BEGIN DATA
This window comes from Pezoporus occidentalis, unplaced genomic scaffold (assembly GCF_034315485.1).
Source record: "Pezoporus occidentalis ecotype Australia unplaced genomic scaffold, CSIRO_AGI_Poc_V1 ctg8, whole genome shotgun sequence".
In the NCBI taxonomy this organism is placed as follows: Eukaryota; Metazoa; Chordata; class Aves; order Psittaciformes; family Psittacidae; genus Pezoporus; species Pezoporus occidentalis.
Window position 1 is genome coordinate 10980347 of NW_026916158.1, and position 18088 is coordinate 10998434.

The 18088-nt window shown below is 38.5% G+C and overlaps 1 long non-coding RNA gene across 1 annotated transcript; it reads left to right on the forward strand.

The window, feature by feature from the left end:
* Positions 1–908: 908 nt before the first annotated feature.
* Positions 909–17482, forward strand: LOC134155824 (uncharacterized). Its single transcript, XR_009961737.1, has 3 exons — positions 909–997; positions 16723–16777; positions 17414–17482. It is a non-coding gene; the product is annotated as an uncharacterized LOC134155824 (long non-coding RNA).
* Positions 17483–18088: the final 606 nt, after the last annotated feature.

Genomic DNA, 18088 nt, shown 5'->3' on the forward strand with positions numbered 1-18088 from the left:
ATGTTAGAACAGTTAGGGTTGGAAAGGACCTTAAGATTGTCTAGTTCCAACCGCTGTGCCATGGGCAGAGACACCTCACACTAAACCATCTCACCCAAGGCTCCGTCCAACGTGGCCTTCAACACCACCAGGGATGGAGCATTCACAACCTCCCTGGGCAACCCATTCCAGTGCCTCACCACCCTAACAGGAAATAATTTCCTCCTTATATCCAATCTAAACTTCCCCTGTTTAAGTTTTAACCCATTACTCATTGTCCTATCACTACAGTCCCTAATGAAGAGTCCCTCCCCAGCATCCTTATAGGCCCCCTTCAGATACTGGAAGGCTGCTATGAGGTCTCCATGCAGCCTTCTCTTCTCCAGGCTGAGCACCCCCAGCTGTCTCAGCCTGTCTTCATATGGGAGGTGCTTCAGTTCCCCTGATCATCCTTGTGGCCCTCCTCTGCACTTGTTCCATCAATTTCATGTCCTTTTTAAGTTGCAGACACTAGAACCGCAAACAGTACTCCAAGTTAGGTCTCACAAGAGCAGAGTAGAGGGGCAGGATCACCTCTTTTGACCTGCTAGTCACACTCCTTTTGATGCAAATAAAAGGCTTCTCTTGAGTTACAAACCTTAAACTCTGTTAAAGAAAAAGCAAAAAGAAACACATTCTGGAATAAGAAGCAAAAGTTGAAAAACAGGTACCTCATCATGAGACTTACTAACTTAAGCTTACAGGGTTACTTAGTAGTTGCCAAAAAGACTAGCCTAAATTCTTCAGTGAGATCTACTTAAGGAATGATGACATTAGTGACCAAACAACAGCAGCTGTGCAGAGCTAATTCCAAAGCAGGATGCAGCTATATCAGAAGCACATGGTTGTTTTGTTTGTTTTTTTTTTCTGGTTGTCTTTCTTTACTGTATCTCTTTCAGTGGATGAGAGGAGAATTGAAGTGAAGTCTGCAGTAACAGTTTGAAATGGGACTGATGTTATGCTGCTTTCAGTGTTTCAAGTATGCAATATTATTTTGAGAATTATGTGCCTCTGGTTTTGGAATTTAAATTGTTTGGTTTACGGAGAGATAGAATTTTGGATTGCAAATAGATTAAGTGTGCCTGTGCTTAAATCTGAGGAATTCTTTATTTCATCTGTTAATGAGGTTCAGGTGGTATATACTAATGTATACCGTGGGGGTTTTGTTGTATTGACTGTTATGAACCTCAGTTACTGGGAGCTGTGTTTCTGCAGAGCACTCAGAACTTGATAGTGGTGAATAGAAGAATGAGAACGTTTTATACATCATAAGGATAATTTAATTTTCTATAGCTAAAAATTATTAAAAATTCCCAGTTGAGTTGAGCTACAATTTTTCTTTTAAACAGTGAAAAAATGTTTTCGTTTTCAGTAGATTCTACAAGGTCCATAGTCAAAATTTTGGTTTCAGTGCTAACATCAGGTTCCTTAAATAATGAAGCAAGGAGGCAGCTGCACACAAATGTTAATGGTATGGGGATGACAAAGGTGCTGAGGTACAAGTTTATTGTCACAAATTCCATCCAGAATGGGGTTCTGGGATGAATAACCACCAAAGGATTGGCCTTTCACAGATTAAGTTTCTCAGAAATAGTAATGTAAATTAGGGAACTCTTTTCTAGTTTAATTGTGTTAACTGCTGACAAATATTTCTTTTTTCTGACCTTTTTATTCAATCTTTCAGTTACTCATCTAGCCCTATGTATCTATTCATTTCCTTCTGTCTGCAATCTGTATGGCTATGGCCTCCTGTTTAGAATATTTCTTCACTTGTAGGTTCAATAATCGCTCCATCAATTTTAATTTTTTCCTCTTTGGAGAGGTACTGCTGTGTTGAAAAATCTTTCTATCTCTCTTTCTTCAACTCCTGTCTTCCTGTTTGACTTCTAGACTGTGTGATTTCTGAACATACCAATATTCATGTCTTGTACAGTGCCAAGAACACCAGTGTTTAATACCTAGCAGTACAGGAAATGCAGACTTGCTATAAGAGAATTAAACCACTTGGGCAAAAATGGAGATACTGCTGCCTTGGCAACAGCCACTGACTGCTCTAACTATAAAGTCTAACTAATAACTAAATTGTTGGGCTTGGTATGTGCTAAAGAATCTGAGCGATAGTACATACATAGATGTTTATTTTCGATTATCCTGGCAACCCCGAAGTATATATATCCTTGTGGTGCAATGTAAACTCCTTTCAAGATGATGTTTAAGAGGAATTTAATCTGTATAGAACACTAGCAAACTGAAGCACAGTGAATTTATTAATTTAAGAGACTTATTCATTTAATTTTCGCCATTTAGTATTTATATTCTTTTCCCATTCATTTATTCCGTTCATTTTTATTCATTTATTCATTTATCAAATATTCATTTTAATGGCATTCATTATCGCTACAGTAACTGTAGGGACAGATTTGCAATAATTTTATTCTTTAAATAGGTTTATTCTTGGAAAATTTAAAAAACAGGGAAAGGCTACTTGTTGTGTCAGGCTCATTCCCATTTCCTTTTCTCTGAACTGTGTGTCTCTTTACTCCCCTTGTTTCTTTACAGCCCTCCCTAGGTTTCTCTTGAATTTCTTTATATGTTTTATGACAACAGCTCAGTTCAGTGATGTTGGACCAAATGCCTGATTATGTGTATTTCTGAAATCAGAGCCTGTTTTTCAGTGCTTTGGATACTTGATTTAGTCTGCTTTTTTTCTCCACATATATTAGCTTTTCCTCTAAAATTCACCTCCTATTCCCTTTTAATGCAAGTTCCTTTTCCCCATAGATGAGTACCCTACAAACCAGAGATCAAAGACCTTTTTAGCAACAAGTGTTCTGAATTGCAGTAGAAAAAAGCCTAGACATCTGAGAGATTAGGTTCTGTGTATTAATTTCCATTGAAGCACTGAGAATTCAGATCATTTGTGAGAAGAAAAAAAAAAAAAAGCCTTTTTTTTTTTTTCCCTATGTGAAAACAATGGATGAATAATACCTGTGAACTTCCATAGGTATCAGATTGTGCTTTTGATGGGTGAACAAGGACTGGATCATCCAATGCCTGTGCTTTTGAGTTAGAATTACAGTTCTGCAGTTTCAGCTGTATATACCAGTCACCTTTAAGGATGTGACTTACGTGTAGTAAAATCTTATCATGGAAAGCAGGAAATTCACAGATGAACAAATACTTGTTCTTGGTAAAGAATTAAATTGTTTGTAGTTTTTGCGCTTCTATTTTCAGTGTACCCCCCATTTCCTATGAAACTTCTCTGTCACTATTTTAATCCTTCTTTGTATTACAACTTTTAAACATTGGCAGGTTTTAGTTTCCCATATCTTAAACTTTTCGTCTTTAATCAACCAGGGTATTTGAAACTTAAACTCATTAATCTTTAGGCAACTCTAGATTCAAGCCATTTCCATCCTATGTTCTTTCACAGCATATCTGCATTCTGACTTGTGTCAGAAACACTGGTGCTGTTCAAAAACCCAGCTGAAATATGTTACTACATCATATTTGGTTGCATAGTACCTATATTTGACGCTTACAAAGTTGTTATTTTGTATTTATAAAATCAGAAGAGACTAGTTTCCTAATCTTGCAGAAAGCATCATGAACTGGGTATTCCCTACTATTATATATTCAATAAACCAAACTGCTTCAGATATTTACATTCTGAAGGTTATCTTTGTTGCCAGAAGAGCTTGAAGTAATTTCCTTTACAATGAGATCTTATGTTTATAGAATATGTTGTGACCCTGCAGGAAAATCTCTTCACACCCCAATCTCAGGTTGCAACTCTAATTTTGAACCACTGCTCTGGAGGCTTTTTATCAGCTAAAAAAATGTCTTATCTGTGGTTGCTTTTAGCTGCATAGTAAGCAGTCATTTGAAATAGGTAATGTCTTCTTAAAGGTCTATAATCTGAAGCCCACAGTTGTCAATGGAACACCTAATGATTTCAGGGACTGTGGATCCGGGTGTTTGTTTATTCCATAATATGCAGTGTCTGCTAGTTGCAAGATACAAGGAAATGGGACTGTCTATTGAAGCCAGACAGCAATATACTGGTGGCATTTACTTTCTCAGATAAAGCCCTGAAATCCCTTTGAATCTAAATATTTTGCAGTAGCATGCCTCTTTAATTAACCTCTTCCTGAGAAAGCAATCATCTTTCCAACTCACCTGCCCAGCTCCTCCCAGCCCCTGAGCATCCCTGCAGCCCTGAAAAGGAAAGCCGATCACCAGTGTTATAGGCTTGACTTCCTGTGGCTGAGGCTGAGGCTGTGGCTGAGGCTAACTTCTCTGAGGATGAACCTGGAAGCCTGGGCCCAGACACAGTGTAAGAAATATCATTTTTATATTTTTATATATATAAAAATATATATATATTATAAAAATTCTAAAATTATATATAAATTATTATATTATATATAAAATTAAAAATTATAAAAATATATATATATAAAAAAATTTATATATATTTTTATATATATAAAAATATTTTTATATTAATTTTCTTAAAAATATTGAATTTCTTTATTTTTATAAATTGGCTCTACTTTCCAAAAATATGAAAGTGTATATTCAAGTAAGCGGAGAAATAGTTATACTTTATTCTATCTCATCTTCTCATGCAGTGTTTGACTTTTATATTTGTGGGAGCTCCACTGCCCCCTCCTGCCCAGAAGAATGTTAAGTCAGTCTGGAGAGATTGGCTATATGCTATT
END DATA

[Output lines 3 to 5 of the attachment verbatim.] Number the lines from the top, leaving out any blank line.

In the NCBI taxonomy this organism is placed as follows: Eukaryota; Metazoa; Chordata; class Aves; order Psittaciformes; family Psittacidae; genus Pezoporus; species Pezoporus occidentalis.
Window position 1 is genome coordinate 10980347 of NW_026916158.1, and position 18088 is coordinate 10998434.

The 18088-nt window shown below is 38.5% G+C and overlaps 1 long non-coding RNA gene across 1 annotated transcript; it reads left to right on the forward strand.